Trump announces an agreement with the Kodak company to turn it into a pharmaceutical industry

Eastman Kodak, which was once the leading photography sales company, has taken a turn to delve into the pharmaceutical industry. Under the Defense Production law, the Government of Donald Trump has granted Kodak a loan of $ 765 million to produce components of drugs classified as essential during the coronavirus pandemic. The company made the announcement last Tuesday, causing the shares to more than triple their value on the New York Stock Exchange, the best day in its history.

Aiming to help speed up national drug production and reduce the United States’ dependence on third countries like China and India, the president has announced the millionaire government loan. “We will regain jobs and make the United States the world’s leading medical manufacturer and supplier,” said the Republican at the White House. Kodak Chief Executive Jim Continenza said in a press release that they will leverage the company’s infrastructure and expertise in chemical manufacturing to play “a critical role in the return of a trusted American pharmaceutical supply chain.”

After a 90% collapse in the stock market due to the change to digital cameras, Kodak filed for bankruptcy in January 2012. In late 2013, the company formally said goodbye to its bankruptcy process with a reorganization that focused its services in high speed digital printing technologies and flexible packaging of consumer goods. With the investment of $ 765 million, Continenza said the company will expand existing facilities in Rochester, New York and St. Paul, under the new name of Kodak Pharmaceuticals, and create 360 jobs.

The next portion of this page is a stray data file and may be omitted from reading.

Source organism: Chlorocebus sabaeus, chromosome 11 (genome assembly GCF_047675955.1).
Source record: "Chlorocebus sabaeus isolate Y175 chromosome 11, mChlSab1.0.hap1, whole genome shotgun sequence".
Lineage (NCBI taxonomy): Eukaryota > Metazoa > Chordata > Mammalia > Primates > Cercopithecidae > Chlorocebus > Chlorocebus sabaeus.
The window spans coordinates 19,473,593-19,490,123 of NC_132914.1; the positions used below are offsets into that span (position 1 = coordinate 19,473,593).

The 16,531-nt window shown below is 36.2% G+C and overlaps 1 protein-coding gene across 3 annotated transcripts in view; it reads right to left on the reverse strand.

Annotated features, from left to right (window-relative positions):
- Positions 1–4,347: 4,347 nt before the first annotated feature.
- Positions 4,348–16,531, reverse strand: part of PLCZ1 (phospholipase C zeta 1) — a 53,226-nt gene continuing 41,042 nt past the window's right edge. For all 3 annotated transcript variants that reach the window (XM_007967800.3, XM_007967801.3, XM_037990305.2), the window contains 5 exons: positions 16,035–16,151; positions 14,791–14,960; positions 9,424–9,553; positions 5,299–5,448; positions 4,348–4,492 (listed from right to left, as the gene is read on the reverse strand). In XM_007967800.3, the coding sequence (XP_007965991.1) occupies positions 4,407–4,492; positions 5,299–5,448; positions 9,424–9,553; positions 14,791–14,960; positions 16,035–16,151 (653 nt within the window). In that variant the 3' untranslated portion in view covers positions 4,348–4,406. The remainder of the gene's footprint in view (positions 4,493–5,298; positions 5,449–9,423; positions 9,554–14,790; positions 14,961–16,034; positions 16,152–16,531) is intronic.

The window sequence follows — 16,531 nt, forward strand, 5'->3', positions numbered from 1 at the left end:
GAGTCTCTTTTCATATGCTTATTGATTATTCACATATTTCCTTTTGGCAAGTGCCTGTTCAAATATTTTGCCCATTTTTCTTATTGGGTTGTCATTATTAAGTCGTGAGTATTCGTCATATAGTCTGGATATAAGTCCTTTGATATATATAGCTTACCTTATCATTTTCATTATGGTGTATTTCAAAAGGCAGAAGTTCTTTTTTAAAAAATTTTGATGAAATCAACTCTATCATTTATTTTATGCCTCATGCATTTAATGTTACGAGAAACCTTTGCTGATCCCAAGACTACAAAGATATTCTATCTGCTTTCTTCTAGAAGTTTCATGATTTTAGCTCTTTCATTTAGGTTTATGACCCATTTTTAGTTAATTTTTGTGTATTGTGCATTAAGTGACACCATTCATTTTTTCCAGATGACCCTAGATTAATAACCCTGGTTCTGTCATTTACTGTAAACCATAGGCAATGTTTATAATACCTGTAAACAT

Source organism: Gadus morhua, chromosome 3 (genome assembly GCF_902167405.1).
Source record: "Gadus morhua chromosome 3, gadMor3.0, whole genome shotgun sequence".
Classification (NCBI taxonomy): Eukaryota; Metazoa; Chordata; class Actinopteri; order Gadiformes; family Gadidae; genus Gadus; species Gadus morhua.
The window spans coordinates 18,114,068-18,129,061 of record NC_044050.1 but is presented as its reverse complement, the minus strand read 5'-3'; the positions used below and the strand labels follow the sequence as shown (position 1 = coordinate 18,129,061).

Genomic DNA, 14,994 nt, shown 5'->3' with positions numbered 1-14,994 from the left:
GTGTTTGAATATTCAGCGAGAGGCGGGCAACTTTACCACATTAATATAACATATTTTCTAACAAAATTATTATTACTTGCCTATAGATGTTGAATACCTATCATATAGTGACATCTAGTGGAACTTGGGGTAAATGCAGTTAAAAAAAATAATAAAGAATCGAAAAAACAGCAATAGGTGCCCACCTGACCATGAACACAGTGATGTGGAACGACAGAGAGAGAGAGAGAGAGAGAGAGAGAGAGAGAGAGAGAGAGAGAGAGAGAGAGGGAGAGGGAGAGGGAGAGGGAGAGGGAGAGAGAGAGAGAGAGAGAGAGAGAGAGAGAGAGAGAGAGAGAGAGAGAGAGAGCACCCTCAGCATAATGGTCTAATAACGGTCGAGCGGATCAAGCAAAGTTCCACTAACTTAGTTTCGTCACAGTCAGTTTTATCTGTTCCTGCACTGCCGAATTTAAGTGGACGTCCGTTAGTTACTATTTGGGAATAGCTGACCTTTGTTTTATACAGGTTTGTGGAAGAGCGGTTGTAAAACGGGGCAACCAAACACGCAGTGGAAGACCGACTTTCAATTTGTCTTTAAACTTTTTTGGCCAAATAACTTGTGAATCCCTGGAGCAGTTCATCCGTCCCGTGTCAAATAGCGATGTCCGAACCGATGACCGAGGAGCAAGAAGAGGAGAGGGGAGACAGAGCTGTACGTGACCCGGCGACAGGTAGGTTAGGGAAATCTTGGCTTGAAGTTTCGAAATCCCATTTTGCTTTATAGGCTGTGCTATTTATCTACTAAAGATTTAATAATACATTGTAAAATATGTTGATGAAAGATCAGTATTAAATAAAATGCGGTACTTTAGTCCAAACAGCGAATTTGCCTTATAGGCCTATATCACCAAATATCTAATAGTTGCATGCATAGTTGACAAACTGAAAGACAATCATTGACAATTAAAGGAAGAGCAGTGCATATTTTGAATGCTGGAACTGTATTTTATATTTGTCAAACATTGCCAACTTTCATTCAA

Trump said Kodak would not only produce ingredients for generic drugs, but also “the building blocks of many drugs, in a way that is cost competitive and environmentally safe.” The Kodak loan has similar terms to a commercial loan and must be repaid in 25 years, according to the company’s president.

The agreement is reached under the protection of the Defense Production law, invoked by the American president in mid-May. The rule allows, among other things, that the president can compel companies to accept and prioritize contracts necessary for national defense, as well as force the industry to expand the production and supply of basic resources and impose controls on wages and prices.

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